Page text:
Instagram is jumping on the private messaging bandwagon.
The company on Thursday announced the launch of Instagram Direct, a new private messaging service built into the platform that will allow users to send a photo or video, along with a caption, to between one and 15 people.
Instagram Direct allows an Instagram user to send a photo to any other, whether or not they are following one another. But the photo or video will only go to the recipient's inbox if they follow the sender. Otherwise, it will go into a "pending requests" folder. Previously, Instagram only allowed users to share photos and videos with all of their followers.
"You take a moment in the world, and you take a photo or video, and you create a space for conversation," Kevin Systrom, the co-founder and CEO of Instagram, said at a press conference in New York.
He added: "It's a really fun way to bring people together around photos and videos, just like you'd do at home."
Messaging apps -- which allow people to communicate privately or with groups, rather than broadcasting to all their followers -- have exploded in popularity, and Instagram hopes to get in on the action. Snapchat, the ephemeral media-sharing service that is extremely popular among teens, recently claimed that its users share 400 million photos each day. WhatsApp, another private messaging app, recently processed a whopping 27 billion messages in a 24-hour period.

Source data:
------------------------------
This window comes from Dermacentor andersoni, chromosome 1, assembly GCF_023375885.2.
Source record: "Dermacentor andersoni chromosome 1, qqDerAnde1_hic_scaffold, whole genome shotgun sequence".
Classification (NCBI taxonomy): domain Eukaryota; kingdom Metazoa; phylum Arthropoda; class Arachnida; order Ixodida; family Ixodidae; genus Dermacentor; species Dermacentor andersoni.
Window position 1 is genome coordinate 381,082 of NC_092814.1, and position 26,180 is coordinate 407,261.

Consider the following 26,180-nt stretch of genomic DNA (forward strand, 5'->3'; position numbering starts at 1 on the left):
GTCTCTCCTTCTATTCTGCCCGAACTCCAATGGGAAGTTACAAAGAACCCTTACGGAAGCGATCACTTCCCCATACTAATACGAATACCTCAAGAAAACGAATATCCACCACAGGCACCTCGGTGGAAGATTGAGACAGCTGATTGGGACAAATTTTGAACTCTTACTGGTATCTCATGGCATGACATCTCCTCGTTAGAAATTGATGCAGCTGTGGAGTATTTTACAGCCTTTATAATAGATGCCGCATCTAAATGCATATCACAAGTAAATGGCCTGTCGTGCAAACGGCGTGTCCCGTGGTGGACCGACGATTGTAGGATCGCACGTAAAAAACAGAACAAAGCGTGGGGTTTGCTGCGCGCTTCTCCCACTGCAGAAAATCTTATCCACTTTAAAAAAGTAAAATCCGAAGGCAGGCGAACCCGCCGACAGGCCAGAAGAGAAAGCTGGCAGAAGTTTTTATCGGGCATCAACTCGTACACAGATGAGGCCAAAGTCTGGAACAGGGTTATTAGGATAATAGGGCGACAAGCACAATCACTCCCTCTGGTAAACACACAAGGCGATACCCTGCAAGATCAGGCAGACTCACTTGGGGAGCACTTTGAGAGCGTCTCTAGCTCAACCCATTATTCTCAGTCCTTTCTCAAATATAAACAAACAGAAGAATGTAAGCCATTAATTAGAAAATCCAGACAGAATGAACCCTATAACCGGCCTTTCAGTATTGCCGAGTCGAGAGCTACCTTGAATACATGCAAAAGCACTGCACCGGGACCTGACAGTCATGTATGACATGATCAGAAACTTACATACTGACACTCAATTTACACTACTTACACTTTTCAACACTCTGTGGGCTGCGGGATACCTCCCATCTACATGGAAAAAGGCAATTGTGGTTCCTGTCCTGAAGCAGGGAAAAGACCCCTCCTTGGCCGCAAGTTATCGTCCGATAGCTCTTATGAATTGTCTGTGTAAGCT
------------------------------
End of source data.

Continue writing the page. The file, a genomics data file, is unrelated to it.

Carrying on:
Because such messages don't count against SMS messages allotted by wireless plans, these apps effectively allow smartphone owners to communicate using only their data plans.
The move may be intended to challenge Snapchat, which recently rejected a $3 billion offer from Facebook, Instagram's parent company -- although Instagram Direct differs in some key ways. Where Snapchat's ephemeral photos and videos eventually expire and disappear, images and videos sent via Instagram Direct do not. Snapchat also allows users to write and draw on the images, which is not currently a feature of Instagram Direct.
Facebook may also be hoping that it can use Instagram as a proxy to capture a fickle, yet extremely important, demographic: teens. Facebook's chief financial officer acknowledged for the first time in October that the social network had seen a "decrease in daily users among younger teens."
But Instagram continues to grow. In October, the app (Android and iOS versions) had 36 million unique users in the U.S. over the age of 18 -- a 66 percent increase over the same month last year, according to Nielsen. A full quarter of adult Android and iOS smartphone owners in the U.S. used Instagram's app in October, according to Nielsen.
Instagram has adopted other features similar to its competitors to stay in the game. In June, it added the ability to record and share short videos, a feature akin to Vine, the video-sharing service owned by Twitter. (Twitter this week also added a feature that allows people to send photos in direct messages.)
Snapchat, for its part, isn't letting Instagram get all the attention. The company announced Wednesday that it had received a $50 million investment from a hedge fund.
CORRECTION: An earlier version of this story did not specify that Nielsen's figures for Instagram's 36 million unique users in October were limited to U.S. users over the age of 18 who used iOS or Android smartphones.
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